Supercapacitor-assisted refrigerator for DC powered households

Energy efficiency is a prime concern in power generation as well as in usage. Product developers and end users are encouraged to reduce their carbon footprint for help in the fight against climate change. In this effect designing power electronic systems with high end to end efficiency is paramount. Direct DC application with tactical circuit topologies show promising results for improved efficiency gains resulting in increased attention for the DC microgrid concept. DC powered households are developed, where solar photovoltaics on rooftops generate purely DC electricity to power the immediate community. Recent developments have made solar generation quite economical for this to be realized. Unfortunately, solar power is not consistent due to environmental factors, thus needing an alternate DC source or energy storage for uninterrupted supply of power. To meet this demand research into energy storage has ramped up. As a result, supercapacitor technology has advanced considerably with superior characteristics compared to rechargeable batteries. Almost all modern white goods run on DC internally. The inverter-based refrigerator operates using a variable frequency inverter for efficient and smooth operation. The refrigerator has shown to function efficiently within a range around the nominal operating voltage. This has allowed the application of the well matured supercapacitor assisted loss management (SCALoM) technique to develop a power converter to operate the refrigerator with the characteristic DC power supply of a solar photovoltaic (PV) array. The system benefits from the replacement of the battery and Maximum Power Point Tracking (MPPT) Charge controller with supercapacitors for a solar power system with long operation time in between of service intervals. While MPPT charge controller is based on a high frequency switch mode DC-DC converter, the proposed power converter allows for switching frequencies in the mHz region, allowing lower switching losses and reduction in potential electromagnetic interference and radio frequency interference. The concept was proven by using a 24V DC camping fridge and obtaining an efficiency of up to 94%. This work will lead to the development of the converter for a consumer grade 240Vac inverter driven refrigerator where the AC-DC converter is bypassed to achieve improved efficiency. This thesis covers the broader design and technical aspects of the power converter.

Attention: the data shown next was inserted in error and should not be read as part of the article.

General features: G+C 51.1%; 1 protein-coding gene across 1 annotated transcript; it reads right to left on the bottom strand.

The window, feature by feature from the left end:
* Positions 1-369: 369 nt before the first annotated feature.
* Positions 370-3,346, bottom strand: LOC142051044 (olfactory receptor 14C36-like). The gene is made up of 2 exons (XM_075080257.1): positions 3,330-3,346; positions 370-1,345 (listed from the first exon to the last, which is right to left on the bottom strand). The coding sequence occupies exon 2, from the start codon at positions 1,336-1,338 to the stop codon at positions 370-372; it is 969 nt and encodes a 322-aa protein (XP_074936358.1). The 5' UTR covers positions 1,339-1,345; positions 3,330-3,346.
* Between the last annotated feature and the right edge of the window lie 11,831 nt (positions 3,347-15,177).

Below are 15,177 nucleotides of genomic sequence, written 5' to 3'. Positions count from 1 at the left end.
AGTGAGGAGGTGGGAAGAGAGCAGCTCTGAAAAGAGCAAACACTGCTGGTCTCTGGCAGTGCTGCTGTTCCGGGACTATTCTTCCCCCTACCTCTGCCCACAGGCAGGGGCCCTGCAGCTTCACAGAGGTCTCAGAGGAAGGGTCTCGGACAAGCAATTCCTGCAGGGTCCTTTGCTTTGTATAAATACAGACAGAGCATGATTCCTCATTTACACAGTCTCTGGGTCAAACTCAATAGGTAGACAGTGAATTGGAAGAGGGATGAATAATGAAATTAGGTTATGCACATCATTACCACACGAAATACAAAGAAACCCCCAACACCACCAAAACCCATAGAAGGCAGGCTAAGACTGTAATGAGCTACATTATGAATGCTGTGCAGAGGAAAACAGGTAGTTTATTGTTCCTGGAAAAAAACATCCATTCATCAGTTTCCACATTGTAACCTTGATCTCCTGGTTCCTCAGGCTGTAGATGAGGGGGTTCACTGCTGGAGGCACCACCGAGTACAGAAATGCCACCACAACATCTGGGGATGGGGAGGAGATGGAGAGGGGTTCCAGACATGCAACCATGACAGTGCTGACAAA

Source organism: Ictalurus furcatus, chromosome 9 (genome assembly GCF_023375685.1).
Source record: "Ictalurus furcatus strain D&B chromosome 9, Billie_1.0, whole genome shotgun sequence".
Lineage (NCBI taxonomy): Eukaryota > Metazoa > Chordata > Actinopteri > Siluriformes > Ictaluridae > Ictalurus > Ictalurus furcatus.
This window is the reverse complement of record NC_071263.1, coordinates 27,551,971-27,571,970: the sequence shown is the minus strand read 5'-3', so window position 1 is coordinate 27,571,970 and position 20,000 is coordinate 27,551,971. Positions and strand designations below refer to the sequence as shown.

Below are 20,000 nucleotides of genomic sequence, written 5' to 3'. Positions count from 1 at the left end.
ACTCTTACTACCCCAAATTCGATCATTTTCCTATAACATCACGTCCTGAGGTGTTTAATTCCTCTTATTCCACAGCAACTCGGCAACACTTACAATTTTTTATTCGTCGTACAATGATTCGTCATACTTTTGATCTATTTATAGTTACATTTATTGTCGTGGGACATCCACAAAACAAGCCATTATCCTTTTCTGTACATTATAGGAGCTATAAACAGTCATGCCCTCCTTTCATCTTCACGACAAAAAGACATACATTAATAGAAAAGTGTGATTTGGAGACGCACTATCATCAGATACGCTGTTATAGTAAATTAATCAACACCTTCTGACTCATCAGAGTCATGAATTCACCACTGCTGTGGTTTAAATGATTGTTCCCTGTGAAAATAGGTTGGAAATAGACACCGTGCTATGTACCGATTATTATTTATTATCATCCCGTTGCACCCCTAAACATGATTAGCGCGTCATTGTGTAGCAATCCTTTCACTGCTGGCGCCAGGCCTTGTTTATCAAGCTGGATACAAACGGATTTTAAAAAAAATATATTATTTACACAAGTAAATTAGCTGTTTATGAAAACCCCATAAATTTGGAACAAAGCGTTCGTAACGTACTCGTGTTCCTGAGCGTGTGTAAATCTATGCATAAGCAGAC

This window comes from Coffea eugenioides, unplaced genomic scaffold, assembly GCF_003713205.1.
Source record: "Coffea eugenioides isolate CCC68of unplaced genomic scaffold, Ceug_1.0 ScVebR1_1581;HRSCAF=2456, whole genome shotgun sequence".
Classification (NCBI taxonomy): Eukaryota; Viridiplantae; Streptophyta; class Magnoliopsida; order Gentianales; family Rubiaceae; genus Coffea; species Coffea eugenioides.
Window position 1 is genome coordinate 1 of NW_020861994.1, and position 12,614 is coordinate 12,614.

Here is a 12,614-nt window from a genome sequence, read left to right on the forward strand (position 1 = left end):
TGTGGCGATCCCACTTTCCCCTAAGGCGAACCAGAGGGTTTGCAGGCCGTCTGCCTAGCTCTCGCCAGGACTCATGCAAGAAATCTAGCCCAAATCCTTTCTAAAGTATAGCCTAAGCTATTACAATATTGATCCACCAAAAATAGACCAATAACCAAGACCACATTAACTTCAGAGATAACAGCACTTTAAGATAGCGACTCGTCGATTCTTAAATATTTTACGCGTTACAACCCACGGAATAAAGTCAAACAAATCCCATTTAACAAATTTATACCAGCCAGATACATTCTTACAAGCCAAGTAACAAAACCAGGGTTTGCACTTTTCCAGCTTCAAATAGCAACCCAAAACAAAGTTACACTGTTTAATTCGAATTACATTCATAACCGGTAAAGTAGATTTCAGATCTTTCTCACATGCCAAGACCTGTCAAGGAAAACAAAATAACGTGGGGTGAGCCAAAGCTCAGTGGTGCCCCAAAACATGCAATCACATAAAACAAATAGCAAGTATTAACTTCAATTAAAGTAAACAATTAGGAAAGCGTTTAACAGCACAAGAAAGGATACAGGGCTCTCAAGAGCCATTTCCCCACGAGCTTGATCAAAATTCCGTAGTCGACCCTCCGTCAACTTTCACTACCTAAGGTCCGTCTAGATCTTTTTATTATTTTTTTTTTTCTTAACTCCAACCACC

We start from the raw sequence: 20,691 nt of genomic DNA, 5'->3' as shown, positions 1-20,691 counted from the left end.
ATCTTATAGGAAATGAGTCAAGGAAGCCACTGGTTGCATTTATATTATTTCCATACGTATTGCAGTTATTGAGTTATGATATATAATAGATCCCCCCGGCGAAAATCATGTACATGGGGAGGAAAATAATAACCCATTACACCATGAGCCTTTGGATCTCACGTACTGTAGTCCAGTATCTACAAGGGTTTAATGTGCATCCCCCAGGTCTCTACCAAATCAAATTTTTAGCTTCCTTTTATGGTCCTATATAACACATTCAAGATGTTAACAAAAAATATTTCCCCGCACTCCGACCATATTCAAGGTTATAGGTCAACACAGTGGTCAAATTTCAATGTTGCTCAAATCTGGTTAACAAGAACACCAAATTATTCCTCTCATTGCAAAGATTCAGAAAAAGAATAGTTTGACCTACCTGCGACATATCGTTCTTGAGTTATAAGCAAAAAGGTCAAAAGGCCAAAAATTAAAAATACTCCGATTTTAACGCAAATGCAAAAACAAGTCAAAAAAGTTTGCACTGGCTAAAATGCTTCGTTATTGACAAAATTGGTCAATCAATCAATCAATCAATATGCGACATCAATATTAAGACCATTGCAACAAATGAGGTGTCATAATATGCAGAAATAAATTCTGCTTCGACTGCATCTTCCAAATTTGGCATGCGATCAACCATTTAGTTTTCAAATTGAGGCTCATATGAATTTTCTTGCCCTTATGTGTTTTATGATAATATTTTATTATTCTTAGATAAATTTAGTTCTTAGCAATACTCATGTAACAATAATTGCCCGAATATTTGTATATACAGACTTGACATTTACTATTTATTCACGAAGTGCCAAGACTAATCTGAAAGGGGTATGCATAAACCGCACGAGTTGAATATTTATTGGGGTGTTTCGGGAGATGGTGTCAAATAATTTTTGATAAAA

Type of thesis
The University of Waikato
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